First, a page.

1788
ENGLISH POETRY 1579-1830: SPENSER AND THE TRADITION

Amanda's Complaint, a Pastoral: occasion'd by a young Gentleman in the Army going abroad with his Regiment.

Poems on Various Subjects, in Scots and English. By James Macaulay.

James Macaulay


A pastoral ballad in four double-quatrain stanzas. Amanda bewails the departure of Damon and anxiously awaits his return: "But here, now, alas! I must mourn | The absence of him I adore, | And anxiously wait his return | To me, and fair Scotia's shore." There is some winning simplicity in the last quatrain.



Ah! can I bid Damon adieu?
Alas! must my swain and I part?
In vain ev'ry pastime I woo,
To ease the deep wound in my heart!
Farewell, ye sweet meads of delight!
Ye streams, that meandering flow!
Your Damon is torn from my sight,
And left his Amanda in woe.

Ye shepherds, that dance on the plain,
With spirits unclouded and fair,
Your sports fill Amanda with pain,
For why? her fond shepherd's not there;
O blest were our moments of love,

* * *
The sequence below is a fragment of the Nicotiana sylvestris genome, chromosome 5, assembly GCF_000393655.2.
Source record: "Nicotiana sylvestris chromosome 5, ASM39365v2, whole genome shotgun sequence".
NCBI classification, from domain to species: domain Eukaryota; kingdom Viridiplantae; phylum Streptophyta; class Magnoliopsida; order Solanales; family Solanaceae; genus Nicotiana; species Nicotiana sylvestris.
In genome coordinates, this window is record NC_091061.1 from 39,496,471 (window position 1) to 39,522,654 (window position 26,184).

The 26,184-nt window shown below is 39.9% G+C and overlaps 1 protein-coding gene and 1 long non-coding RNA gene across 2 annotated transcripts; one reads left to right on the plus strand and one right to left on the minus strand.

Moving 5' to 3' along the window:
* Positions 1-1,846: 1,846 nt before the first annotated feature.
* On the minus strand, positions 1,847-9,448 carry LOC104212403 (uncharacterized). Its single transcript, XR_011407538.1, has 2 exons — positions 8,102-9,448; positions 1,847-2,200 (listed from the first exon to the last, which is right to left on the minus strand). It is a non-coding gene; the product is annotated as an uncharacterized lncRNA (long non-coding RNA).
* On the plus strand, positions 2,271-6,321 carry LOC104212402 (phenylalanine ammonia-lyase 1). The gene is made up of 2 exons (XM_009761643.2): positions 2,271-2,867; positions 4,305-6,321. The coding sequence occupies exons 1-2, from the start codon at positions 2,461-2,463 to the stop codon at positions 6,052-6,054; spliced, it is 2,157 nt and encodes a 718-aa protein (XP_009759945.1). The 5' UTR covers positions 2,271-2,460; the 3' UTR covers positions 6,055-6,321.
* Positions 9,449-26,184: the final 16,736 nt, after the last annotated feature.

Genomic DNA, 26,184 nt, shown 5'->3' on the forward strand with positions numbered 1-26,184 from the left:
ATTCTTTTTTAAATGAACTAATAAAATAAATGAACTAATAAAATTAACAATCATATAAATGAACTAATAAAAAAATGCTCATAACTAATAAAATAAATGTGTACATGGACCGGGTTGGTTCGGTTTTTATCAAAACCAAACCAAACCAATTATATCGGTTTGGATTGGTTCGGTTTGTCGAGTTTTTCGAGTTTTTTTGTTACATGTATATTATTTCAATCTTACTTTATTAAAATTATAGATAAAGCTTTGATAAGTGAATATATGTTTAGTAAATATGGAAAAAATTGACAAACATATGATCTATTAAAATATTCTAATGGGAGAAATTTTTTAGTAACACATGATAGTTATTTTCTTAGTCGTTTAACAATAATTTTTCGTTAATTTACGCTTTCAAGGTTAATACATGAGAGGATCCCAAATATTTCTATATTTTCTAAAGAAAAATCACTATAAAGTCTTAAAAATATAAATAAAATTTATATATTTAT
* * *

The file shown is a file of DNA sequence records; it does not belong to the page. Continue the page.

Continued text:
With rapture we spent the long day;
All Nature our mirth did approve,
And smil'd on our innocent play.

But here, now, alas! I must mourn
The absence of him I adore,
And anxiously wait his return
To me, and fair Scotia's shore:
'Tis glory that calls him from home;
His courage is spread far and wide;
His laurels are quite in their bloom,
And shall in full blossom abide.

Each day I attend on my flock,
Each night that I do them enfold,
Shall aid me the gods to invoke,
My favourite swain to behold:
O soon may he fill these fond arms,
When honour hath crowned his name,
And sent him to feast on those charms,
So due to his valour and fame!

[pp. 107-08]